7. They remembered that lots of children went to the park on their own taking baby siblings with them. Bottles for the babies and sandwiches for the children so they were in the Park for most of the day. There was one story of being molested in the Park but that didn’t seem very prevalent and it was obviously thought safe for children to be alone.
8. There was a board at the entrances with all the park regulations.
9. In 1950s there were still some bomb sites.
10. In the 1970s the rose garden was flowering - no-one had any recollection of there being a defined rose garden before that. They could remember the two trees, the cedar tree, now blown down and the beech tree, still there but held together wires and with some of the heavy side limbs removed
Summer Holiday Family Activities in Greenwich Park
The Field Studies Council will be running a Summer Club on Tuesdays in August.
Join them for outdoor activities for pre-school age children and separate outdoor activities for children age 5-11.
Explore, Discover, Play and Create in the amazing Park surroundings. Activities will change every session and may depend on the weather and the group.
Morning and afternoon sessions. See diary entries for more details.
Places must be booked in advance at http://www.field-studies-council.org/centres/londonregion/london/learn/families.aspx
Bandstand Concert on 2nd July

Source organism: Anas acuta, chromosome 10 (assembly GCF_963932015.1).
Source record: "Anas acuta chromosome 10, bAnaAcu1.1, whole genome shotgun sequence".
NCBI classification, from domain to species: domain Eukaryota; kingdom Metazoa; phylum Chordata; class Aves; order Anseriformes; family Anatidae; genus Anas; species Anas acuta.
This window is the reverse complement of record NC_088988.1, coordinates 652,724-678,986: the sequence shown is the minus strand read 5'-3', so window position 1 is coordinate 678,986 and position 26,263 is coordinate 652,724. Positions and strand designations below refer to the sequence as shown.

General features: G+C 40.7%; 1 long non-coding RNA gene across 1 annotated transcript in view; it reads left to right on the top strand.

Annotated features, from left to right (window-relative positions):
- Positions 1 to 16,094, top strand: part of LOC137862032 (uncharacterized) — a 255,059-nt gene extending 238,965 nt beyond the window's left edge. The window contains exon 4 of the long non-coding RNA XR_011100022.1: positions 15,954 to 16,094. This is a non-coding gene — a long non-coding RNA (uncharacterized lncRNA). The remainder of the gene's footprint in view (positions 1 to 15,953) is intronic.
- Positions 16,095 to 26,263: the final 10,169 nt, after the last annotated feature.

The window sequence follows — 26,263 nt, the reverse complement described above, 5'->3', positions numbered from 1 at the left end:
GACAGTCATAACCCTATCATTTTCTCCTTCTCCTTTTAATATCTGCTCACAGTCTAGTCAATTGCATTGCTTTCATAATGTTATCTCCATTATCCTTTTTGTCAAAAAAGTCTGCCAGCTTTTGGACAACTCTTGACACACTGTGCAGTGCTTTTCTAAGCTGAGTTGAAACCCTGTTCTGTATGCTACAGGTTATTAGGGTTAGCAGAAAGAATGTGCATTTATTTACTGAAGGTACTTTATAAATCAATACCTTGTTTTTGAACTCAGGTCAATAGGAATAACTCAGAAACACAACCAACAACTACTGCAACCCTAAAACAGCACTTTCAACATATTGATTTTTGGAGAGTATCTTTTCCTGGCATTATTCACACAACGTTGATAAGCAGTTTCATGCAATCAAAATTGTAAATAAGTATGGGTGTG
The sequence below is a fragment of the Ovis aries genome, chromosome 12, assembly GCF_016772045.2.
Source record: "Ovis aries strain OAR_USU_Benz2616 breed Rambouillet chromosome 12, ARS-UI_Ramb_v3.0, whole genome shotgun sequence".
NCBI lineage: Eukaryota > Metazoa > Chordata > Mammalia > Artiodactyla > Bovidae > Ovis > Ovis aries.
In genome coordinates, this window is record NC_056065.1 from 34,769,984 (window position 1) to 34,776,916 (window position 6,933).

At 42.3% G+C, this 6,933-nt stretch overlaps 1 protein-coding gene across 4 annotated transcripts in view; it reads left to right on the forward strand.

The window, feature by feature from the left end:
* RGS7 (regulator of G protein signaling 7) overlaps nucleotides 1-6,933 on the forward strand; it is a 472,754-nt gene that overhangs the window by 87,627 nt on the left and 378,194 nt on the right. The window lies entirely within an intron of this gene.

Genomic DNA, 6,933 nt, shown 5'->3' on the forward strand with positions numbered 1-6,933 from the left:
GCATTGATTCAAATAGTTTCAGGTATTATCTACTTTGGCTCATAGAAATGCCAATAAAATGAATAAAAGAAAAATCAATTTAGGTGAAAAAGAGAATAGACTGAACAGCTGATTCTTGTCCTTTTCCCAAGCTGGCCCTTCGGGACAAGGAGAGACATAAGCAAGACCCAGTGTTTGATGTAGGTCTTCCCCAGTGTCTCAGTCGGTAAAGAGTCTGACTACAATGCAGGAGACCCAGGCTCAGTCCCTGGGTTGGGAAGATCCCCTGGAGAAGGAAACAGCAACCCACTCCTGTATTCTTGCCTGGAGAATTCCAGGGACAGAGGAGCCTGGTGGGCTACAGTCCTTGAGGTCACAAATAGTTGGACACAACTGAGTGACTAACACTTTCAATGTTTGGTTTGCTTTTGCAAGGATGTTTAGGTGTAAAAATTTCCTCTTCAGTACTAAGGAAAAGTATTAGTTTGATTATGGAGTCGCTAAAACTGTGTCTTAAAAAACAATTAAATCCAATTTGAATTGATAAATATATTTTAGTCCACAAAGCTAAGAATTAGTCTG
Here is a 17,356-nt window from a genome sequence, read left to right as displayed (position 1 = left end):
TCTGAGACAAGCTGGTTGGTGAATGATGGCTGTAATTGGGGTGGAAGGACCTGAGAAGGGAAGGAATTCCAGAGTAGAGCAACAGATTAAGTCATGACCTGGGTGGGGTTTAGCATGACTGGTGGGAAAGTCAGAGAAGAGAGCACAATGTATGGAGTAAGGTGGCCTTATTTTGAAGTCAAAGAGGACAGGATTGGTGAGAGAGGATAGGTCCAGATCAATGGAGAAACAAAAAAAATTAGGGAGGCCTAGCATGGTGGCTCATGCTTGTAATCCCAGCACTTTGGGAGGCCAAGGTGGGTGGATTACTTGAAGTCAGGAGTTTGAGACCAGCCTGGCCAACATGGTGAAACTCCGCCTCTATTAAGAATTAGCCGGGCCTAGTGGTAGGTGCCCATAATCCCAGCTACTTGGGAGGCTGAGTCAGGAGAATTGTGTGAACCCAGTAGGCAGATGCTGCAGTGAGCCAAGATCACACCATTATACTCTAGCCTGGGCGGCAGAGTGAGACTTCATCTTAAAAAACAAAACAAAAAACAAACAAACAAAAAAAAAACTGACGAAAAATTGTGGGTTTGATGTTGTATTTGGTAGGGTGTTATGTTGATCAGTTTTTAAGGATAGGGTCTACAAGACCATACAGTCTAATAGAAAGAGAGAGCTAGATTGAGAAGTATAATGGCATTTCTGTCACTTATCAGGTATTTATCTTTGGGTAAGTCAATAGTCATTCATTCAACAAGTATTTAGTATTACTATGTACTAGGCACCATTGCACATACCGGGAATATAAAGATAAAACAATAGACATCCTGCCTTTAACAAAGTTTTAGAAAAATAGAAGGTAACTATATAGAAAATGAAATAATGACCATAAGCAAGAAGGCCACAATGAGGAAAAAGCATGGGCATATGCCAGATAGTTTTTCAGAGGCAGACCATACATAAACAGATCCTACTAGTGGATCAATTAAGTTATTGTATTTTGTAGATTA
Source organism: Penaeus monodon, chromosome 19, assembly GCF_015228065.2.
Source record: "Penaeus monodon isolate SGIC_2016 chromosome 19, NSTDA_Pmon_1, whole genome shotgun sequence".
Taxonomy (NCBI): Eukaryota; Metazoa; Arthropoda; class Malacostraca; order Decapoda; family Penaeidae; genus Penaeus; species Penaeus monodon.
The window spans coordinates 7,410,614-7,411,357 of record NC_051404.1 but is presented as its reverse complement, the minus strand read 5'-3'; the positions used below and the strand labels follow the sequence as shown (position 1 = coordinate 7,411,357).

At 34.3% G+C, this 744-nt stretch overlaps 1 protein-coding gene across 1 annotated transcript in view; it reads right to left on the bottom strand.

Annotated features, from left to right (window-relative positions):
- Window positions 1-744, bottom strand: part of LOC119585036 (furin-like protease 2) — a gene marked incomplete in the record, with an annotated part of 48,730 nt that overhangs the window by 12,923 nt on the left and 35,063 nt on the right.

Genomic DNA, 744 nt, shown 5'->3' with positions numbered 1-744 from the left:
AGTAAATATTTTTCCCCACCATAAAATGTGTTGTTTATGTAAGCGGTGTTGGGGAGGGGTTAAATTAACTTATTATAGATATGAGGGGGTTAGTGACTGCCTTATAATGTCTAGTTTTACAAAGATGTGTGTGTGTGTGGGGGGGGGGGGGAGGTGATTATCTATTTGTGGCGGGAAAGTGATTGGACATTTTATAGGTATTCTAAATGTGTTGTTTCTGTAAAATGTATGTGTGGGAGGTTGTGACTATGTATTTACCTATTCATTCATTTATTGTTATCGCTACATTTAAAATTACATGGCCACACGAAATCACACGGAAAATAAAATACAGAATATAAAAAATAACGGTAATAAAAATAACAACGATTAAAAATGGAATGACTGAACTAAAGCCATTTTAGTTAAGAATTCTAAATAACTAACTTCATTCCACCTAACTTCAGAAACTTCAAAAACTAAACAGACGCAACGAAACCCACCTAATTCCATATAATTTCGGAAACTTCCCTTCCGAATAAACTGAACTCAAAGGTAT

The Friends of Greenwich Park are organising and paying for a full programme of Sunday afternoon concerts at the Greenwich Park bandstand throughout July and August.
Concerts are free and start at 3 o'clock.
Click here. to see Silver Ghosts on 2nd July
Sunday 23 July: Crystal Palace Band
Sunday 30 July: Lewisham Concert Band
Sunday 6 August: Lambeth Wind Orchestra
Sunday 13 August: South London Jazz Orchestra & Live Band Lindy
Sunday 20 August: Galaxy Big Band
Sunday 27 August: Greenwich Concert Band
Monday 28 August: Mardi Gras Jazz Band
The Flower Garden will be closed from the 10th to the 14th July 2017 for Surface Dressing of the footpaths.
The decision to close the flower garden during this operation is based on experiences earlier this year when tarmac was laid in the flower garden. Despite placing large signs at all the entrance gates and placing stewards along the route of the works asking people to avoid the works area, some people ignored both by walking and running between the machines as they worked. This was very stressful for the people carrying out the work and delayed the operation by at least a day.
The reason for doing this work at this time of the year is explained below: